The L-shaped in is the only home designed by Frank Lloyd Wright in the Southeast that the public can visit. The was built in 1939 as an efficient, low-cost dwelling for a middle-class family.
This wacky 12-story private home located between and has been nicknamed the "." The home, which was built by Anchorage attorney Phil Weidner, has remained unfinished for years.
No matter what belief system you subscribe to, it would be hard not to have a spiritual experience while gazing out of the stained glass windows of the in . Marked by a 90-foot cross and nestled among the red rocks nearly 200 feet above ground level, it was the Empire State Building that inspired sculptor Marguerite Brunswig Staude to build the cathedral, completed in 1955.
On the edge of downtown you'll find the which has been welcoming guests to the beautiful Ozark Mountains since 1886. Because of its rich history, the quirky spot has also earned the nickname of ""—guests can even take of the property.
The true story behind the in inspired the 2018 movie . When rifle heiress Sarah Winchester's husband died in 1881, she mysteriously spent decades transforming the original eight-room farmhouse into a sprawling 160-room mansion, complete with doors and stairways to nowhere.
Jim Bishop has been constructing the quirky in Rye, Colorado for nearly 60 years. The monument is built from stone and iron and features dozens of rooms, including an impressive grand ballroom.
Once you step inside in East Haddam, Connecticut, you'll find more than just a medieval-style fortress. Built in 1919, the 24-room castle has built-in couches, moveable tables on tracks, and beautiful wood carvings designed by actor and playwright William Gillette.
in Wilmington has been a landmark for more than 140 years. In 1871, it originally opened as a a home for the Grand Lodge of the Masons. Today, the Grand hosts more than 80 rock, classical, and jazz shows each season.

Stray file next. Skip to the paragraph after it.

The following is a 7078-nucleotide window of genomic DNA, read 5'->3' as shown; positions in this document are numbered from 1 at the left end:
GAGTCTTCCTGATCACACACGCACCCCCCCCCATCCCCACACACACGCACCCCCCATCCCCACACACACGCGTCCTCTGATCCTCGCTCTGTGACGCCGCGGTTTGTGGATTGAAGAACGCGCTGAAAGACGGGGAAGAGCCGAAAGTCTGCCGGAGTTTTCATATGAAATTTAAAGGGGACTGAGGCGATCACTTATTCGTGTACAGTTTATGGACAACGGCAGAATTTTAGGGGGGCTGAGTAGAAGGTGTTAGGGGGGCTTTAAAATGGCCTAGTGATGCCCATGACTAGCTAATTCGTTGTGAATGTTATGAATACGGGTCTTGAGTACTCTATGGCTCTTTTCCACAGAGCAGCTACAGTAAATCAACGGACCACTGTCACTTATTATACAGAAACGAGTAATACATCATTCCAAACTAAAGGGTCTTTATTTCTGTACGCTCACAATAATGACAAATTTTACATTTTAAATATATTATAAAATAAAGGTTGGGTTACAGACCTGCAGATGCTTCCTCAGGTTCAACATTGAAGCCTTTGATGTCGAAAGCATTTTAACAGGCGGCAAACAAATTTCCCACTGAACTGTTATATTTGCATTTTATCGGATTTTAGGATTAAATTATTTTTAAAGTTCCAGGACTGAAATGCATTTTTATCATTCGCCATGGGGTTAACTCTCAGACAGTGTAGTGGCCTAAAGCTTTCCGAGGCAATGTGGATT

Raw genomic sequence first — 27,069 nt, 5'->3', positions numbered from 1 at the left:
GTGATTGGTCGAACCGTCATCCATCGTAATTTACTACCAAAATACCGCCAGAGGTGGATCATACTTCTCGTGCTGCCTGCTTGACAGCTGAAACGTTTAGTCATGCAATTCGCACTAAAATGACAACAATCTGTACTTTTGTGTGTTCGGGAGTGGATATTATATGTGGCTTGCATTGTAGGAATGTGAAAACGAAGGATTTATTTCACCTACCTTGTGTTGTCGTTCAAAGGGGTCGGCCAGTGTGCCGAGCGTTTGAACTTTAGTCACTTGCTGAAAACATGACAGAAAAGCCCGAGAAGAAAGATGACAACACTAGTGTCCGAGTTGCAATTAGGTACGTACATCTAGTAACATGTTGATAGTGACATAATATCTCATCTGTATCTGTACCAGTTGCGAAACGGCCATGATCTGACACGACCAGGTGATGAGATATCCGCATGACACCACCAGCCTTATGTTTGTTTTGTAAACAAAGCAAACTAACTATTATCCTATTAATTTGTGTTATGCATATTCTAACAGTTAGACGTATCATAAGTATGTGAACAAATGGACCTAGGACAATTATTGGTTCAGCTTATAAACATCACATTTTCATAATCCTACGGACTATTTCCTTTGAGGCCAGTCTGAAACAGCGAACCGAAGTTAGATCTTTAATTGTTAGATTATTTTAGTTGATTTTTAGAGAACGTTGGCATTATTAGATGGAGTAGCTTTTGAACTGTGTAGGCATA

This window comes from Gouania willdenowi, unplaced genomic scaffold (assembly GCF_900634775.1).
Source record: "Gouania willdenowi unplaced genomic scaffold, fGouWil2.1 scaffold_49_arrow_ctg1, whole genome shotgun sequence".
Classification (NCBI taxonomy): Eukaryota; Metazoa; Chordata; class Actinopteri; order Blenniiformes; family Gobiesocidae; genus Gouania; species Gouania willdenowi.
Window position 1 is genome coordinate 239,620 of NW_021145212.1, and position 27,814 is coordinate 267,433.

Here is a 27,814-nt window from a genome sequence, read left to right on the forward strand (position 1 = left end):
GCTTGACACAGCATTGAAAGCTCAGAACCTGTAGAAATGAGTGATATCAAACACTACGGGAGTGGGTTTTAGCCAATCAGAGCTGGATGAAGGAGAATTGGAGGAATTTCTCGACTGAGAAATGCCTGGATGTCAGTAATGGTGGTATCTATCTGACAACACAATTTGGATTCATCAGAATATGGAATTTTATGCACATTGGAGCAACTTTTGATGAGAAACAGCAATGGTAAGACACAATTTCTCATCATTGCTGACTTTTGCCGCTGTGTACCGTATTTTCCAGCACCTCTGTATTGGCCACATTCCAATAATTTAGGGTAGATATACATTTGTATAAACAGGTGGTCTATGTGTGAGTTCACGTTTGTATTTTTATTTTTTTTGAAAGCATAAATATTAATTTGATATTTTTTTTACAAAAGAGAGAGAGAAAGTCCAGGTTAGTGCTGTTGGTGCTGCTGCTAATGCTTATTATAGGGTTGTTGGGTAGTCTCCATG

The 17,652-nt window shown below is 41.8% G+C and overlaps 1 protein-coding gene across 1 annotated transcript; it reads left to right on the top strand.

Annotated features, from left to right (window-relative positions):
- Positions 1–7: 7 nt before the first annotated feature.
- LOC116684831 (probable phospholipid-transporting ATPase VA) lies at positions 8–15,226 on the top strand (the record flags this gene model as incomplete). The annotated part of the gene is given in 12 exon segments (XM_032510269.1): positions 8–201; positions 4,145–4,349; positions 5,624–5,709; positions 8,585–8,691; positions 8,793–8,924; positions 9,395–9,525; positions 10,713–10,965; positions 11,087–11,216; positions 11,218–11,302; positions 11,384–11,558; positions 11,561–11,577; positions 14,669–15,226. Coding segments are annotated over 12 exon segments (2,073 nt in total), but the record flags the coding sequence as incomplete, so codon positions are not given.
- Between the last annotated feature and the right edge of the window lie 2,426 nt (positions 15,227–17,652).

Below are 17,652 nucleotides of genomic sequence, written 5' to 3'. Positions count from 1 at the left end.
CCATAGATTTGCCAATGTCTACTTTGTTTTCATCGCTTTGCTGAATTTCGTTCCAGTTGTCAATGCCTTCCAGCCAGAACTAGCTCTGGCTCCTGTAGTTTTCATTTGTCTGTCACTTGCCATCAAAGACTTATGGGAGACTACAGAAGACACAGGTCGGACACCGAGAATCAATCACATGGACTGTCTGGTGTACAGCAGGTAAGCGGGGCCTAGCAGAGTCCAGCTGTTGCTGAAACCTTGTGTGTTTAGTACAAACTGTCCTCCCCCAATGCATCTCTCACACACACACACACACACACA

When visiting the 250-foot neo-Gothic Singing Tower at the in Lake Wales, Florida, make sure to stick around for the 60-bell carillon concerts at 1 and 3 p.m. daily.
The in Atlanta, Georgia (a place of Hindu worship) is made up of three types of stone: Turkish limestone, Italian marble, and Indian pink sandstone. But what makes the building so exquisite is that the more than 34,000 individual pieces were all carved by hand in India.
in Honolulu, Hawaii is the only official royal residence in the U.S. Built in 1882, Iolani Palace was home to Hawaii's last reigning kings and queens until the monarchy was overthrown in 1893.
Dog lovers can at this beagle-shaped inn through Airbnb. Built and run by artists Dennis Sullivan and Frances Conklin, the in Cottonwood, Idaho features a loft bedroom and additional sleeping space above the dog's muzzle.
Soaring 82 stories above Chicago, Illinois, the sculptural is the tallest building in the U.S. to have been built by a female architect, Jeanne Gang. The apartment building's eccentric terraces are designed to increase neighborly interactions.
Referred to as the unofficial "Eighth Wonder of the World" by some, the highlight of the in Indiana is definitely its breathtaking 200-foot-wide atrium.
Located in Des Moines, the most significant feature of the , built in 1884, is its dome, which was constructed of steel and stone before being covered with 23-carat gold leafing.